Although industrial demand for silver is down, so is mine production (as discussed more fully below).
The falling supply and through-the-roof investment demand for physical gold and silver are more than enough to pick up the slack.
Unfortunately, while fundamentals matter to investors, they don't matter to the traders and the large financial institutions that have cornered the gold and silver futures markets where paper metal is in ample supply. Several big banks hold outsized short positions on precious metals. The trade has worked out well for them lately, and that's all they care about.
Shorting precious metals won't be profitable forever. When the market for gold, silver, or any commodity gets depressed in price for an extended period, the forces of supply and demand start pressuring prices back up. The pressure may build for months before it starts showing up on the price charts.
But eventually, something will break. Artificially low prices encourage increased consumption and discourage production – a veritable recipe for higher prices at some point down the road.
To be sure, low prices for gold and silver have absolutely decimated the mining industry. That means that supplies in the months and years ahead are headed for a decline that will not be easily reversed.
In a recent interview on our Money Metals Weekly Market Wrap, mining industry analyst David Smith talked about an emerging global supply squeeze. He said, "We're seeing a fairly substantial fall off in production, not just in one country, but in several – in Australia, in Mexico, in Peru, and even in the United States. And most recently Canada. These are very large falloffs in supply production, right at the very moment when demand is going through the roof. Those two things don't make for lower prices. They make for higher prices..."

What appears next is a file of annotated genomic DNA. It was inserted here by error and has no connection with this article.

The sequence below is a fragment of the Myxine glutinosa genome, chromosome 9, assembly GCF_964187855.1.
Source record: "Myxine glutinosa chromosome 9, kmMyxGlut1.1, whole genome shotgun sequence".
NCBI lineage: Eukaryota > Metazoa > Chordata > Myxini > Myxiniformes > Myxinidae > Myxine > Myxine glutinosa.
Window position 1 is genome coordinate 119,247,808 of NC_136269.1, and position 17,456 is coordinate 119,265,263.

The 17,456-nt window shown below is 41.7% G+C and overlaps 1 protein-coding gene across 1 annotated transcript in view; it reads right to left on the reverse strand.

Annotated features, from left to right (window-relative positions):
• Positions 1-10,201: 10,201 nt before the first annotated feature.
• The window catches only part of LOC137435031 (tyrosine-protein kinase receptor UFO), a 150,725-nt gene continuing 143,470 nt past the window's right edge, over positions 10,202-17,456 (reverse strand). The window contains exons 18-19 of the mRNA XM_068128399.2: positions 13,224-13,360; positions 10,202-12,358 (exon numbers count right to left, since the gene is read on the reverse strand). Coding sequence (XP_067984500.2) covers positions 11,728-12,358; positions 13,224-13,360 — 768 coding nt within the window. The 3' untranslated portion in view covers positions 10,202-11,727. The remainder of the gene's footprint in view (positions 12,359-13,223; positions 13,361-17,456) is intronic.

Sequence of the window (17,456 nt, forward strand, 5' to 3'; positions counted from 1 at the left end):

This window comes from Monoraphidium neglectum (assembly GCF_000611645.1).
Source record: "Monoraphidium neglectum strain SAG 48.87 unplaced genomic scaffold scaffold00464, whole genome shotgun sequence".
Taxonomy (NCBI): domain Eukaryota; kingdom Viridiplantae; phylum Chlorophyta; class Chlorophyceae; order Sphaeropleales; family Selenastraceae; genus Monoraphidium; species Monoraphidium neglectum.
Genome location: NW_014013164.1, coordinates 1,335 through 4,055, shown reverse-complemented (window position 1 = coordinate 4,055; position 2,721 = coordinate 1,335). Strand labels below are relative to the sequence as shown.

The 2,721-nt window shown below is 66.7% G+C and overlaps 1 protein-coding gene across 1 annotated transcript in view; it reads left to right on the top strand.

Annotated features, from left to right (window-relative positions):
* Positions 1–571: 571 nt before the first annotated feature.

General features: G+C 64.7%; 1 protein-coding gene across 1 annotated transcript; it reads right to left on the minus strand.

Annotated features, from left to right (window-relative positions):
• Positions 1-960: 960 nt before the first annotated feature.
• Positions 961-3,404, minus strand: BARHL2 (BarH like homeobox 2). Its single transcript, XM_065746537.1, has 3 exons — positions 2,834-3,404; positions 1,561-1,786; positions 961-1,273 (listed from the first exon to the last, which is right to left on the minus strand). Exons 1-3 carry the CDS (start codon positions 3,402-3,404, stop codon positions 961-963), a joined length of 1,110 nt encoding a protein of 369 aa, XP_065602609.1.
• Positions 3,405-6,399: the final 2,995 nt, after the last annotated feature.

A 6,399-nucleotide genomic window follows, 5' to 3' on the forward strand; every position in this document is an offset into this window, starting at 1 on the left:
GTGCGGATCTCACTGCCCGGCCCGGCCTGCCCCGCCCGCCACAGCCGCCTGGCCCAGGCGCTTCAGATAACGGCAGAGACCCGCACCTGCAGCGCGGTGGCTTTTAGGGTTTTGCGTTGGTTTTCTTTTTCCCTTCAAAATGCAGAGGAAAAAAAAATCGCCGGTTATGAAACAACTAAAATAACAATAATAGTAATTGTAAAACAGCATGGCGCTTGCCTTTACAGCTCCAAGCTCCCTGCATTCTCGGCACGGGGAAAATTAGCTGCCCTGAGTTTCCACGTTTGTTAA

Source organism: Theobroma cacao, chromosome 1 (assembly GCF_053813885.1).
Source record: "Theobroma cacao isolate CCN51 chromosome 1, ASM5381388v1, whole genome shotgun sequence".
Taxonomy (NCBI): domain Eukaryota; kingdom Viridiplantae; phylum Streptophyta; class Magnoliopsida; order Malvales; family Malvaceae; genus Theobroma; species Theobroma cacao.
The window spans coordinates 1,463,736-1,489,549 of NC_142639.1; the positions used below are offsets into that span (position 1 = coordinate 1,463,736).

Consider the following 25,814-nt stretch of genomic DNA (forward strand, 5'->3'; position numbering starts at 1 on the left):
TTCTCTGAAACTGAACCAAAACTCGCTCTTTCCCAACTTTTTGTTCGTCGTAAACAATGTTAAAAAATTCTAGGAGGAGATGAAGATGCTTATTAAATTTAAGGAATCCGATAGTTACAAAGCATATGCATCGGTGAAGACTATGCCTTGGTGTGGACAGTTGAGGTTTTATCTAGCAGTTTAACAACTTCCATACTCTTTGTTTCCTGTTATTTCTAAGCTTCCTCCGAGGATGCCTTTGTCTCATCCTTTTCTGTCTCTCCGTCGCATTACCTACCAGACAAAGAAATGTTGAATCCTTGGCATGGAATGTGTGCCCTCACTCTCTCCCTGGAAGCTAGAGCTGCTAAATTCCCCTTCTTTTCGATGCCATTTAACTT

Keeping It Simple and Looking Long Term Will Pay Off in the End
These fundamental supply and demand forces will make for higher precious metals prices – perhaps starting in the final three months of 2015; perhaps not until a bit further out on the calendar.
Long-term investors should leave the short-term market timing to day traders. When the stealth bull market in precious metals shifts into a full-fledged bull market on the charts, those who hang on for the ride will do better than most of those who try to trade in and out. And those who own physical precious metals will have more security, and more ways to profit, than those who hold paper contracts.
Stefan is President of Money Metals Exchange, the national precious metals company named 2015 "Dealer of the Year" in the United States by an independent global ratings group. A graduate of the University of Florida, Gleason is a seasoned business leader, investor, political strategist, and grassroots activist. Gleason has frequently appeared on national television networks such as CNN, FoxNews, and CNBC, and his writings have appeared in hundreds of publications such as the Wall Street Journal, Detroit News, Washington Times, and National Review.